The UCU said it was a “stunning” victory and called on vice-chancellors to urgently get around the negotiating table to avert widespread disruption to students. The first ballot, over changes to the Universities Superannuation Scheme (USS), saw 79% of members vote in favour of strike action on a turnout of 55%. The second ballot, on pay and conditions, saw 14% of members vote in favour of a turnout of 63%.
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The UCU said the ballots showed “overwhelming” support for action among its members. It said it would start planning for coordinated strikes across the country, with the first set to occur before Christmas.
UCU general secretary, Sally Hunt, said: “This is a stunning show of support for action on pay, pensions and conditions. We are now in a position to plan coordinated strikes that will bring universities to a standstill unless the employers start listening to our concerns.
“The turnout in both ballots was exceptionally high and sends a clear message to university bosses that staff are angry about the squeeze on their pay and working conditions and the threat to their pensions. We want to negotiate, but so far, the employers have refused to do this.”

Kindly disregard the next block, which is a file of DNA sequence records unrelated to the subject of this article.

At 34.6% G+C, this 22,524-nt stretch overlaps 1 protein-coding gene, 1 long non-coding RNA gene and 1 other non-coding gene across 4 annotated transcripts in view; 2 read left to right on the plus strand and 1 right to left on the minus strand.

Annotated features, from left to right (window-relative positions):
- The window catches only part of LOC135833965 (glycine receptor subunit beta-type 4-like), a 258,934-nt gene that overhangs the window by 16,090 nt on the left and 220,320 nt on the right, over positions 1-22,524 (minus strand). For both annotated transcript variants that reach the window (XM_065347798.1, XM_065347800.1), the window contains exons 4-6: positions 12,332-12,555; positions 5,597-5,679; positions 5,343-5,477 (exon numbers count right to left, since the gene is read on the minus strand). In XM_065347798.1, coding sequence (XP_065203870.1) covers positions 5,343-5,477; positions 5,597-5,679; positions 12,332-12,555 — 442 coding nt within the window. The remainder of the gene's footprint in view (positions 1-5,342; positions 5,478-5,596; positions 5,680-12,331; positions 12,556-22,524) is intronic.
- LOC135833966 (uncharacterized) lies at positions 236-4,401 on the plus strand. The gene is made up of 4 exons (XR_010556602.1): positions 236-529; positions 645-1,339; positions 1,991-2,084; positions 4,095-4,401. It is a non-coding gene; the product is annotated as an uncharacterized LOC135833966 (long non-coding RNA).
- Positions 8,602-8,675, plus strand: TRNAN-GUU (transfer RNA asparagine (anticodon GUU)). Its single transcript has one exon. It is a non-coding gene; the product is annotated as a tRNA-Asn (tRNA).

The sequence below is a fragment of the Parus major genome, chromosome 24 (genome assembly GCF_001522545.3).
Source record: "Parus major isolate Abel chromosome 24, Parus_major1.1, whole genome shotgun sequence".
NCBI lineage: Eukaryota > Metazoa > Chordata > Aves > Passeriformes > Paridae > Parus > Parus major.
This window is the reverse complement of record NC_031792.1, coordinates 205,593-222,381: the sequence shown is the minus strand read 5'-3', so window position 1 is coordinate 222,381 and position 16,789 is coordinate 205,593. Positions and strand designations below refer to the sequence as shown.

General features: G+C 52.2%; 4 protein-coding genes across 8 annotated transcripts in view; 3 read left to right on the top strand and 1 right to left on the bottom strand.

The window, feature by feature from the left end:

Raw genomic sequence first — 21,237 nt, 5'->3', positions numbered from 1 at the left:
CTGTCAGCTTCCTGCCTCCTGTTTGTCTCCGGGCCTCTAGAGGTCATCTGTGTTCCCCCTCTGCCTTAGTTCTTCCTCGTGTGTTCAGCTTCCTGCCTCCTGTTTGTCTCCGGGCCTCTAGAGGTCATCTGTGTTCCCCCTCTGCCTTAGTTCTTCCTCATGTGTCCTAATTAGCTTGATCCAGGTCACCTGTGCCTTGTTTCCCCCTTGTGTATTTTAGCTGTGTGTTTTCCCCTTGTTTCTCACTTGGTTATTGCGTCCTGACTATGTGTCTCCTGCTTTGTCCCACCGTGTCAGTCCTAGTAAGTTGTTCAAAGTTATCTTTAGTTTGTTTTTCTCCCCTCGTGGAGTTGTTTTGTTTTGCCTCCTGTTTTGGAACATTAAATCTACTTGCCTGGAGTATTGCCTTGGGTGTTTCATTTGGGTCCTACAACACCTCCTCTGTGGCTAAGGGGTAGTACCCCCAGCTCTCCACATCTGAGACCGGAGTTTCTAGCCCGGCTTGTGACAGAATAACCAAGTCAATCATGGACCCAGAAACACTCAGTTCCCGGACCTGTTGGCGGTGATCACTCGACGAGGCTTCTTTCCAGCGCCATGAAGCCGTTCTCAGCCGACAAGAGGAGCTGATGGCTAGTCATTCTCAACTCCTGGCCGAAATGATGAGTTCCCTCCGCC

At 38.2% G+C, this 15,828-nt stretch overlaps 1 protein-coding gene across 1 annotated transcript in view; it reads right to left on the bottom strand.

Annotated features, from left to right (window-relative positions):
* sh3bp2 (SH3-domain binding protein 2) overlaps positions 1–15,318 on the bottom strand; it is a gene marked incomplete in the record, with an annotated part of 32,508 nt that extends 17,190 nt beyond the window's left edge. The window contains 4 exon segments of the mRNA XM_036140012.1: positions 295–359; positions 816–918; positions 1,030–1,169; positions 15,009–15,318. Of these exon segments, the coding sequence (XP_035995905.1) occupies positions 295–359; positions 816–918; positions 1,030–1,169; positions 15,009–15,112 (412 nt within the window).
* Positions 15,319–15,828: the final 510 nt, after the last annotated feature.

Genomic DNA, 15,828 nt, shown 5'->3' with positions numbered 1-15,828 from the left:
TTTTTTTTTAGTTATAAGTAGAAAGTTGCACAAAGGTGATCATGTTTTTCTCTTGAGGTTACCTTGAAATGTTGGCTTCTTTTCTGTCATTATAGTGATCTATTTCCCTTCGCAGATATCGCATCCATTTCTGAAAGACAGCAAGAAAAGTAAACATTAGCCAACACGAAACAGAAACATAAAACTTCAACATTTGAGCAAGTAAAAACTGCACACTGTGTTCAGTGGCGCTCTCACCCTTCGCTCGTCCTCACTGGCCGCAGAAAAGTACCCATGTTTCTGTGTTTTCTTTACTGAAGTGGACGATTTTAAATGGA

The UCU said it would write to all university vice-chancellors this week, asking them to meet with union representatives to try to avert widespread industrial action. It said it would also be holding a meeting of its higher education committee next week to plan the next steps in the dispute.
The dispute over pensions has been ongoing for several months, with the UCU warning that changes to the USS could see staff lose up to £10,000 a year in retirement income. The union has also accused universities of failing to address a long-running pay crisis, which it says has seen salaries stagnate for over a decade.
The Employers Pensions Forum (EPF), which represents university employers, said it was “deeply disappointed” by the result of the ballot and called on the UCU to return to negotiations.
A spokesperson for the EPF said: “We remain committed to finding a resolution to this dispute and urge the UCU to return to negotiations as soon as possible. We are disappointed that the union has chosen to take this course of action, particularly given its significant impact on our students.”
The Universities UK (UUK) advice service said it was “extremely disappointing” that staff had voted in favour of strike action and urged the UCU to “engage constructively” in further talks. A spokesperson for UUK said: “A resolution can only be found through negotiation and dialogue, not through industrial action.”
The first strike is expected to occur before Christmas, with the UCU saying it would give 14 days’ notice of any action. Staff at more than 150 universities across the UK are eligible to participate in the activity.
What do you think about the UK university staff vote for strike action? Let us know in the comments.
Do you think this will disrupt students’ studies? How do you think universities will be affected? Let us know in the comments.
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